“The NUT believes that all schools should be inclusive and we are encouraged that the majority of the public shares this view. Local authority support services have always aided schools in effectively including pupils with SEN. Regrettably, those services in the past five years have been severely cut. Schools are often being left on their own and with inadequate funding.”
That word, ‘should’ seems to be cropping up rather a lot, don’t you think?
The fact inclusion ‘should’ work doesn’t always mean that it does – and if it doesn’t, what then?
This takes me back to my original argument that schools are often paying lip service to the inclusion ideal, because if it ‘should’ work, then the onus is placed on schools to make it work or risk being seen as discriminatory.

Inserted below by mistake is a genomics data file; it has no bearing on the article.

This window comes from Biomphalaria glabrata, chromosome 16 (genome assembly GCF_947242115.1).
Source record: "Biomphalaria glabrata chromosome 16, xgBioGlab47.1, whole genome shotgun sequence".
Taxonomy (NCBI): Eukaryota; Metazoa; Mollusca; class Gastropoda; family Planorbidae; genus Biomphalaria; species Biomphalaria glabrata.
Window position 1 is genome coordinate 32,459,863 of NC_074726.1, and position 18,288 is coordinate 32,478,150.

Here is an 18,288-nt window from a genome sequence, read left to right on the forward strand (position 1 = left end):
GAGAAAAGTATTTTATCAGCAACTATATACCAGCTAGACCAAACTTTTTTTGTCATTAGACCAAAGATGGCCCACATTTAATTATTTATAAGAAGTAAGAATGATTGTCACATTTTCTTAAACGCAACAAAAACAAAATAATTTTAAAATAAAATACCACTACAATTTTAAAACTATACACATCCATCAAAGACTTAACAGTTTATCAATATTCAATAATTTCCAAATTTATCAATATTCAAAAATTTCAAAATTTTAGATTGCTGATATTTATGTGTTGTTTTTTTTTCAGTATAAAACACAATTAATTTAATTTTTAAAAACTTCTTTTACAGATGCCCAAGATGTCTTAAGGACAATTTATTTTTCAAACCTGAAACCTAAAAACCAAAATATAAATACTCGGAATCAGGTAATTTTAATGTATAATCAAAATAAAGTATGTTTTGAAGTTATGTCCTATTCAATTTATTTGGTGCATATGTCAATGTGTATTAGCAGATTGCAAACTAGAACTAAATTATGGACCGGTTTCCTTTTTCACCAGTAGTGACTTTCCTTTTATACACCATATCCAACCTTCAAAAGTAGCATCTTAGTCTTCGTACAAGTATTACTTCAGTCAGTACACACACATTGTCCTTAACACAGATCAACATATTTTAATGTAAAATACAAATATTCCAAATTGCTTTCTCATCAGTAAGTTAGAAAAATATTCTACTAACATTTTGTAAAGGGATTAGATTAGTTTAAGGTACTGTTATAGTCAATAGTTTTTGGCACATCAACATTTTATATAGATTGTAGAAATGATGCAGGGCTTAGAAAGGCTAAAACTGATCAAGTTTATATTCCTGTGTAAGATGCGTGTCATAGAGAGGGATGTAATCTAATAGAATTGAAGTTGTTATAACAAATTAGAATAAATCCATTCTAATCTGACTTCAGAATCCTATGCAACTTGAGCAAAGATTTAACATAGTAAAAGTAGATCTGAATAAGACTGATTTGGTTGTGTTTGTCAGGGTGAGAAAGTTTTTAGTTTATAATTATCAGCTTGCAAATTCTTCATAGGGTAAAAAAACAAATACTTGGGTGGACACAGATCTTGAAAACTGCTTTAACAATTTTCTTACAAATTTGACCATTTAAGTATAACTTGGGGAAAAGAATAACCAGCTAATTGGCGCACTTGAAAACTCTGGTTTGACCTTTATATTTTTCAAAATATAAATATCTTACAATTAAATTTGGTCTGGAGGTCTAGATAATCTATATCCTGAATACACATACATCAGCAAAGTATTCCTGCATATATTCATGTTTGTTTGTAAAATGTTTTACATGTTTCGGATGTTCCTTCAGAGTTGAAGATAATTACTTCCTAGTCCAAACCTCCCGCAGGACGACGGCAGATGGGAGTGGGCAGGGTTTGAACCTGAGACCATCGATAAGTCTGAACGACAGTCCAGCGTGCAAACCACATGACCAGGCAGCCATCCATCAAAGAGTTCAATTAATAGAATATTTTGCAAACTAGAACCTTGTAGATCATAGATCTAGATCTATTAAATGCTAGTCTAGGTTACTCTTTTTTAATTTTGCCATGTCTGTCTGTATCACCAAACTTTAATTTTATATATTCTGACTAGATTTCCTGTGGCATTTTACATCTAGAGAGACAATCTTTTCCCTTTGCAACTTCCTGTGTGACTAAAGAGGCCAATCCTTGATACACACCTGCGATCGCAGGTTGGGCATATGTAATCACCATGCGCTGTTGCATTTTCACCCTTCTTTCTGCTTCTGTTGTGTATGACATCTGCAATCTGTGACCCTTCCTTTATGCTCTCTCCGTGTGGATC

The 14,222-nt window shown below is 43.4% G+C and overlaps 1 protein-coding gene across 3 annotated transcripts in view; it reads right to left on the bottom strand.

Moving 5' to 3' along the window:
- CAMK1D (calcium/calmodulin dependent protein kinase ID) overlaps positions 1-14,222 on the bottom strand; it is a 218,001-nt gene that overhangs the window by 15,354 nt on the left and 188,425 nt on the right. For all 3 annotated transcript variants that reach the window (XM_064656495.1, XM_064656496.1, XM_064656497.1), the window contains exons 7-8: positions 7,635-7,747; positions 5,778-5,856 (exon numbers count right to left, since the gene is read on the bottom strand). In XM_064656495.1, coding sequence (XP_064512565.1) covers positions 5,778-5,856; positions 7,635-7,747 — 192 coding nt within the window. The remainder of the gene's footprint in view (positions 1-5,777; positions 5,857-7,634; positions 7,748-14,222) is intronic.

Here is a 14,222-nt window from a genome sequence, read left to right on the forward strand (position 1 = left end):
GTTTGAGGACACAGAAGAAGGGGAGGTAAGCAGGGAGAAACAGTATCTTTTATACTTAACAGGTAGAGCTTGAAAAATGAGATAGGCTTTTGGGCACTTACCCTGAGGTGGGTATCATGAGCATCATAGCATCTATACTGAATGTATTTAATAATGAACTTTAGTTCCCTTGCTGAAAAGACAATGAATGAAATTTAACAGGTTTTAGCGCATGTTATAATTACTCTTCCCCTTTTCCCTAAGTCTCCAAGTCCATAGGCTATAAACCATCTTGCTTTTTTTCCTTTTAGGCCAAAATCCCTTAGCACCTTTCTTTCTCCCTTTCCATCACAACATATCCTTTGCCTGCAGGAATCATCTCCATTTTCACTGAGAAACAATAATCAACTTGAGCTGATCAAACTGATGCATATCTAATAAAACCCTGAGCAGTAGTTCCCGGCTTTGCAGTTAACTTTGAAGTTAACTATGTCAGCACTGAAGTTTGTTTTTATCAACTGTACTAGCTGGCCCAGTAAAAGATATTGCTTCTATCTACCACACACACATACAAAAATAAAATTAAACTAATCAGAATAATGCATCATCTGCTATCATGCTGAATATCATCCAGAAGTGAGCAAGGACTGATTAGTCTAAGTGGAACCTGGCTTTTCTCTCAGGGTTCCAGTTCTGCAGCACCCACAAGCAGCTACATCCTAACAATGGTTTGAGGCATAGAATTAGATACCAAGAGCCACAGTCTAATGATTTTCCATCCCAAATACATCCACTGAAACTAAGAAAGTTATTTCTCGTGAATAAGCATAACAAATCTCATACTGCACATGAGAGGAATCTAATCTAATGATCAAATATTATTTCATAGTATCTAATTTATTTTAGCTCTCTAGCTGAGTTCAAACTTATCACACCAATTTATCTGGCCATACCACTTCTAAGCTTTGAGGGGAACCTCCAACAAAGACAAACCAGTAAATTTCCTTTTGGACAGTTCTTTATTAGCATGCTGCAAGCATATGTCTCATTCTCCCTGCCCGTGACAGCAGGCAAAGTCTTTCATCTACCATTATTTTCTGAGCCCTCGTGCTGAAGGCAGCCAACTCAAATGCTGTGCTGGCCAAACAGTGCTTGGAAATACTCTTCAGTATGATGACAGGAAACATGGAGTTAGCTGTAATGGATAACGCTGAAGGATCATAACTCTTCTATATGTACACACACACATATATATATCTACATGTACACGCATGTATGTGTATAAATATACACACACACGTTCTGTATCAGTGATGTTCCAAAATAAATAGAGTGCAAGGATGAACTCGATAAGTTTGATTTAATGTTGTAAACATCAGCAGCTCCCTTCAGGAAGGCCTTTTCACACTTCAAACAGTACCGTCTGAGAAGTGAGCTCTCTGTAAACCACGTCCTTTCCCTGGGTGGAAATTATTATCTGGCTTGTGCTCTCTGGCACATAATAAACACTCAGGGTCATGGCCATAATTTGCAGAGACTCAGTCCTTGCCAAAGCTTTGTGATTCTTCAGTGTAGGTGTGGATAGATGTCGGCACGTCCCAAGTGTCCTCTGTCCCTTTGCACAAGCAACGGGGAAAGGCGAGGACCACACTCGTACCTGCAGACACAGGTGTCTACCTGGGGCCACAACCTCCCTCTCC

In my view, it takes a very brave head teacher to stick their head above the parapet for fear that they will get the reputation of being non-inclusive because they aren’t prepared to toe the party line. But what I do know is this:
When l met with head teachers at my local schools to discuss my son’s needs I was told, off the record, all of the following:
“We are unable to discuss a child’s individual needs until such time they have been offered a place.”
“The staff here don’t currently have the experience to cater for your child’s needs, so, should you choose to apply, it will be a steep learning curve for us.”
“Children with ASD can usually cope in their reception year but they tend to come unstuck once they reach Key Stage 1.”
As you can imagine, I did not come away from any of these meetings feeling very confident, or that my son was particularly wanted.
And that, for me, is the saddest part. I firmly believe that every child matters. But in practice, it would seem that some children matter more than others.
*Maxwell Gillott is a trading style of SIMPSON MILLAR LLP http://www.simpsonmillar.co.uk/